LIMS (Laboratory Information Management System) is becoming more and more crucial to ensure quality control and assurance in laboratories, because most analytical activities within a modern lab work to support the process control function, and QC is vital for that.

Currently, advances in IT and LIMS products are simplifying QA/QC through the computerization of: data entry from instrumentation, test result data specification review, assignment of lab activities and workload, and management analysis and reporting.

LIMS offers many advantages to the lab when trying to reinforce QA/QC controls such as:

–    Personnel qualification and training
–    Labeling, storage, and expiry of reagents, solutions and hazardous chemicals
–    Equipment documentation, calibration and validation
–    Integration of lab instruments and systems
–    Labeling and tracking of samples
–    Standard operating procedures and their use
–    Analytical method validation and documentation
–    Computer software validation
–    Records of deviations from lab procedures
–    Determination of the right QC controls, which deal with the daily quality of analytical data developed

LIMS can define specific lab personnel and their particular working environment, defining the activities they can perform and information they can access.  It offers a way to allow users to be approved to do certain functions, and the access can be limited to the information each user requires to do their job.  LIMS also computerizes the production of bar code labels when a sample is logged in, and permits the definition of storage information, like location and storage conditions, against the logged in sample.

LIMS allows for the tracking of instruments, systems, and equipment used in the lab.  It can be programmed to automatically flag and remove from operation the instruments that need regular service and calibration.  After analytical methods are defined in it, LIMS allows for the storage of the whole method description against its entry.  Each method can be programmed to show changes through time and to ensure that only the latest method is used.  Review and approval by different persons can be required before using the method.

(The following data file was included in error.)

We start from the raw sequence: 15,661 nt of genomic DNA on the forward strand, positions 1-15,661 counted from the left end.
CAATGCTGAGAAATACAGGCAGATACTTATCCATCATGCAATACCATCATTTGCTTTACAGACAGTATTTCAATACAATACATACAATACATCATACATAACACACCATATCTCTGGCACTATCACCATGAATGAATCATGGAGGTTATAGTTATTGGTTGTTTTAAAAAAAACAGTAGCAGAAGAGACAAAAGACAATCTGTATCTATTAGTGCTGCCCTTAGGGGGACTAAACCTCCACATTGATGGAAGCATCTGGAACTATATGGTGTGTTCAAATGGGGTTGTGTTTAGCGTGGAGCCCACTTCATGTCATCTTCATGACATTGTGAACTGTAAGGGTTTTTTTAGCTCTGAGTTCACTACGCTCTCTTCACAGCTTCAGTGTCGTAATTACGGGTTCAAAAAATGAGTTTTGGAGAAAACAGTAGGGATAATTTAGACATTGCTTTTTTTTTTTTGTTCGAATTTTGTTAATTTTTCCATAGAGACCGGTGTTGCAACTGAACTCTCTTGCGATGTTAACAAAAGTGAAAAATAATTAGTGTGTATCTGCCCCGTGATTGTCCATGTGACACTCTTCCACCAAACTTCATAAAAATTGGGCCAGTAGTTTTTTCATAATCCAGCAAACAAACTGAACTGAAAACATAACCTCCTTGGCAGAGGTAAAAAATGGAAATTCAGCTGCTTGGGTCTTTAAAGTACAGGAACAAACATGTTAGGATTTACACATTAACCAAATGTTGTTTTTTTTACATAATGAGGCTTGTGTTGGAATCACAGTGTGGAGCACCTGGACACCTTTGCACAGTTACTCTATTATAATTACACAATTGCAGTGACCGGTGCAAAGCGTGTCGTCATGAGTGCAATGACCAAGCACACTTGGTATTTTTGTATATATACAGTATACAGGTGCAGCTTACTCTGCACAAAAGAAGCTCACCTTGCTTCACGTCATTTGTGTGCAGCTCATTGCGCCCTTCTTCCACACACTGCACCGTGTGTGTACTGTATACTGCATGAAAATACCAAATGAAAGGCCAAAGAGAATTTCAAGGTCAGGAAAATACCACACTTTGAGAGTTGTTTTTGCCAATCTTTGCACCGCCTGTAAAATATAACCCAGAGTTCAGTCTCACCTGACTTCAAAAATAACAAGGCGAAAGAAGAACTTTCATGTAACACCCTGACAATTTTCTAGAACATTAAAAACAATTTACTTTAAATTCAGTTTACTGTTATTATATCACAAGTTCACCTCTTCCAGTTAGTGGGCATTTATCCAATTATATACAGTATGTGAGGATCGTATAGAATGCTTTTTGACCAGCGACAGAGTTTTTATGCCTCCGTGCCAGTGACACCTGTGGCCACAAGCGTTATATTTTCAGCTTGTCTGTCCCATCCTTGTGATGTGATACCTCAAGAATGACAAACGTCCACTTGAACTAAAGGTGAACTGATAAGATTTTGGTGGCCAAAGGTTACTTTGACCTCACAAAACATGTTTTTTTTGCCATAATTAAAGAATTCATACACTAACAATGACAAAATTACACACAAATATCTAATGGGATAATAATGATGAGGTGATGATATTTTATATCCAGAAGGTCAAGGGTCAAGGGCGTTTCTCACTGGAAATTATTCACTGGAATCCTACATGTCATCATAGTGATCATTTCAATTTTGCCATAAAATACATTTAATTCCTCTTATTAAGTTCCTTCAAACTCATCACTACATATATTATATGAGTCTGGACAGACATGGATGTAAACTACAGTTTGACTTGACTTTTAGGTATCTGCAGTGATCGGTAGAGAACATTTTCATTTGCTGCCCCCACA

LIMS can identify deviations in work practice and analytical data for tracking and reporting purposes.  It allows users to easily record and deal with unexpected events that inexorably happen in a lab, like sample breakage.  It can be merged will all principal instrument types in the laboratory to process results faster and to reduce errors in manual transcriptions.  LIMS has audit trailing mechanisms to record, track, and justify changes in lab data, and some even allow for the auditing of any item and the automatic sending of notifications to key individuals.

It is vital to ensure that the electronic data submitted to regulatory agencies is trustworthy, reliable, authentic and legal.  In order to comply with the 21 CFR Part 11 rule, LIMS has to provide a way to specify identification of regulatory data with the lab, audit trail mechanisms for regulatory data, security controls on the data, and mechanisms for signing electronically the regulatory data entries. This has promoted the cooperation of LIMS vendors and pharma companies to develop solutions that fully comply with this rule.

These are only some of the characteristics of LIMS that can help laboratories control and analyze data; there are many others. However, although LIMS offers a computerized secure framework for inputting, processing, and reporting information, as well as an important contribution for labs to comply with the changing regulatory requirements, it is only a part of the solution.  Pharmaceutical consultancy firms reinforce the fact that there must also be a thorough knowledge of the regulatory requirements and comprehensive QA/QC procedures.

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